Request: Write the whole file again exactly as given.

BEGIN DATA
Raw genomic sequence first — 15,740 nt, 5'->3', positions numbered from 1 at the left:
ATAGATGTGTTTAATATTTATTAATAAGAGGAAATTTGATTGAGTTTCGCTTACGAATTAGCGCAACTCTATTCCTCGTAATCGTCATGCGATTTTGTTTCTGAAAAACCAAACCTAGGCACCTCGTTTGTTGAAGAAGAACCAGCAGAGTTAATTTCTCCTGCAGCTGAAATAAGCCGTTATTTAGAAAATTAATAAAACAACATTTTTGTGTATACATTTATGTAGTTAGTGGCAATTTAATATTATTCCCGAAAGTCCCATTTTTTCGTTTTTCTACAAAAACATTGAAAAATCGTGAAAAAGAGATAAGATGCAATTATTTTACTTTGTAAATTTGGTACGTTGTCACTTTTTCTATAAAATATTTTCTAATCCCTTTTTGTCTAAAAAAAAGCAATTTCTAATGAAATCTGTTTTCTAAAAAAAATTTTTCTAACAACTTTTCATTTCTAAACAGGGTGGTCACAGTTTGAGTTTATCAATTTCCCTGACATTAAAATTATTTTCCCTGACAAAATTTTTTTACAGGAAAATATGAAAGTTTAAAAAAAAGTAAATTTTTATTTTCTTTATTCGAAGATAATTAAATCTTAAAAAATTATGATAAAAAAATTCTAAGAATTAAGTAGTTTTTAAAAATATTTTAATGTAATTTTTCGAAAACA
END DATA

Raw genomic sequence first — 15,740 nt, 5'->3', positions numbered from 1 at the left:
ATAGATGTGTTTAATATTTATTAATAAGAGGAAATTTGATTGAGTTTCGCTTACGAATTAGCGCAACTCTATTCCTCGTAATCGTCATGCGATTTTGTTTCTGAAAAACCAAACCTAGGCACCTCGTTTGTTGAAGAAGAACCAGCAGAGTTAATTTCTCCTGCAGCTGAAATAAGCCGTTATTTAGAAAATTAATAAAACAACATTTTTGTGTATACATTTATGTAGTTAGTGGCAATTTAATATTATTCCCGAAAGTCCCATTTTTTCGTTTTTCTACAAAAACATTGAAAAATCGTGAAAAAGAGATAAGATGCAATTATTTTACTTTGTAAATTTGGTACGTTGTCACTTTTTCTATAAAATATTTTCTAATCCCTTTTTGTCTAAAAAAAAGCAATTTCTAATGAAATCTGTTTTCTAAAAAAAATTTTTCTAACAACTTTTCATTTCTAAACAGGGTGGTCACAGTTTGAGTTTATCAATTTCCCTGACATTAAAATTATTTTCCCTGACAAAATTTTTTTACAGGAAAATATGAAAGTTTAAAAAAAAGTAAATTTTTATTTTCTTTATTCGAAGATAATTAAATCTTAAAAAATTATGATAAAAAAATTCTAAGAATTAAGTAGTTTTTAAAAATATTTTAATGTAATTTTTCGAAAACA